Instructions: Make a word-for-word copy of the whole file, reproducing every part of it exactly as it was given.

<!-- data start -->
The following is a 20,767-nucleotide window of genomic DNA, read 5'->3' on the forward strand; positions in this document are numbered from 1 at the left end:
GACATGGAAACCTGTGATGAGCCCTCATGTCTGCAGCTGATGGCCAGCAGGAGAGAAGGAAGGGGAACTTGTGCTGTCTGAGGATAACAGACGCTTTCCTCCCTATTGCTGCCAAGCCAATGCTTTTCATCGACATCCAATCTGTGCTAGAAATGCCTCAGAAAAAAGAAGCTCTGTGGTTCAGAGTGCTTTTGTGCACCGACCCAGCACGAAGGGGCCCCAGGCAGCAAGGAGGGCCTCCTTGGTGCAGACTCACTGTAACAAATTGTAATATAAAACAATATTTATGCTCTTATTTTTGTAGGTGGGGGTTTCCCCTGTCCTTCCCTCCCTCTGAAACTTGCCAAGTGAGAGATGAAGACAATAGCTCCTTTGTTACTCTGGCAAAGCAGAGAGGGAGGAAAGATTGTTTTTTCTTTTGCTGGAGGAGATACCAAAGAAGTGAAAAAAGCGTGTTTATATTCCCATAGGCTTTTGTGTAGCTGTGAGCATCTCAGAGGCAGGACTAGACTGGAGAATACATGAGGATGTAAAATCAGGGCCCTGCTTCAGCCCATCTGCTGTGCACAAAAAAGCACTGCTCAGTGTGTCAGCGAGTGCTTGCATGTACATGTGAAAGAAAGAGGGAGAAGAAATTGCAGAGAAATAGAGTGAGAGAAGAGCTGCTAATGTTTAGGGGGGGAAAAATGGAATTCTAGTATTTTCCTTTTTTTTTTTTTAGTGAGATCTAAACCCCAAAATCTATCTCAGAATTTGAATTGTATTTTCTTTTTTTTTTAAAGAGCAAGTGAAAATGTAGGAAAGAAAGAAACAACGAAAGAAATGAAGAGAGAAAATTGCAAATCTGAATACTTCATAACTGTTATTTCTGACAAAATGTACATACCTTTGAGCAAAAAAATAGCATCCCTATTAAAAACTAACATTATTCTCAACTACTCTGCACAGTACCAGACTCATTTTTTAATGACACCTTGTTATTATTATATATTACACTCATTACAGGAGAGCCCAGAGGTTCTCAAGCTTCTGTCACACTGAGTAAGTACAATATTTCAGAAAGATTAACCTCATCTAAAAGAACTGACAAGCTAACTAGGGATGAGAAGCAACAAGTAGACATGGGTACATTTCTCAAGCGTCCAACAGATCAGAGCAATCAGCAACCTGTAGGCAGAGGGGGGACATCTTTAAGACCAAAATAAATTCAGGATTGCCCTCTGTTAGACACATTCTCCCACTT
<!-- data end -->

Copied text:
The following is a 20,767-nucleotide window of genomic DNA, read 5'->3' on the forward strand; positions in this document are numbered from 1 at the left end:
GACATGGAAACCTGTGATGAGCCCTCATGTCTGCAGCTGATGGCCAGCAGGAGAGAAGGAAGGGGAACTTGTGCTGTCTGAGGATAACAGACGCTTTCCTCCCTATTGCTGCCAAGCCAATGCTTTTCATCGACATCCAATCTGTGCTAGAAATGCCTCAGAAAAAAGAAGCTCTGTGGTTCAGAGTGCTTTTGTGCACCGACCCAGCACGAAGGGGCCCCAGGCAGCAAGGAGGGCCTCCTTGGTGCAGACTCACTGTAACAAATTGTAATATAAAACAATATTTATGCTCTTATTTTTGTAGGTGGGGGTTTCCCCTGTCCTTCCCTCCCTCTGAAACTTGCCAAGTGAGAGATGAAGACAATAGCTCCTTTGTTACTCTGGCAAAGCAGAGAGGGAGGAAAGATTGTTTTTTCTTTTGCTGGAGGAGATACCAAAGAAGTGAAAAAAGCGTGTTTATATTCCCATAGGCTTTTGTGTAGCTGTGAGCATCTCAGAGGCAGGACTAGACTGGAGAATACATGAGGATGTAAAATCAGGGCCCTGCTTCAGCCCATCTGCTGTGCACAAAAAAGCACTGCTCAGTGTGTCAGCGAGTGCTTGCATGTACATGTGAAAGAAAGAGGGAGAAGAAATTGCAGAGAAATAGAGTGAGAGAAGAGCTGCTAATGTTTAGGGGGGGAAAAATGGAATTCTAGTATTTTCCTTTTTTTTTTTTTAGTGAGATCTAAACCCCAAAATCTATCTCAGAATTTGAATTGTATTTTCTTTTTTTTTTAAAGAGCAAGTGAAAATGTAGGAAAGAAAGAAACAACGAAAGAAATGAAGAGAGAAAATTGCAAATCTGAATACTTCATAACTGTTATTTCTGACAAAATGTACATACCTTTGAGCAAAAAAATAGCATCCCTATTAAAAACTAACATTATTCTCAACTACTCTGCACAGTACCAGACTCATTTTTTAATGACACCTTGTTATTATTATATATTACACTCATTACAGGAGAGCCCAGAGGTTCTCAAGCTTCTGTCACACTGAGTAAGTACAATATTTCAGAAAGATTAACCTCATCTAAAAGAACTGACAAGCTAACTAGGGATGAGAAGCAACAAGTAGACATGGGTACATTTCTCAAGCGTCCAACAGATCAGAGCAATCAGCAACCTGTAGGCAGAGGGGGGACATCTTTAAGACCAAAATAAATTCAGGATTGCCCTCTGTTAGACACATTCTCCCACTT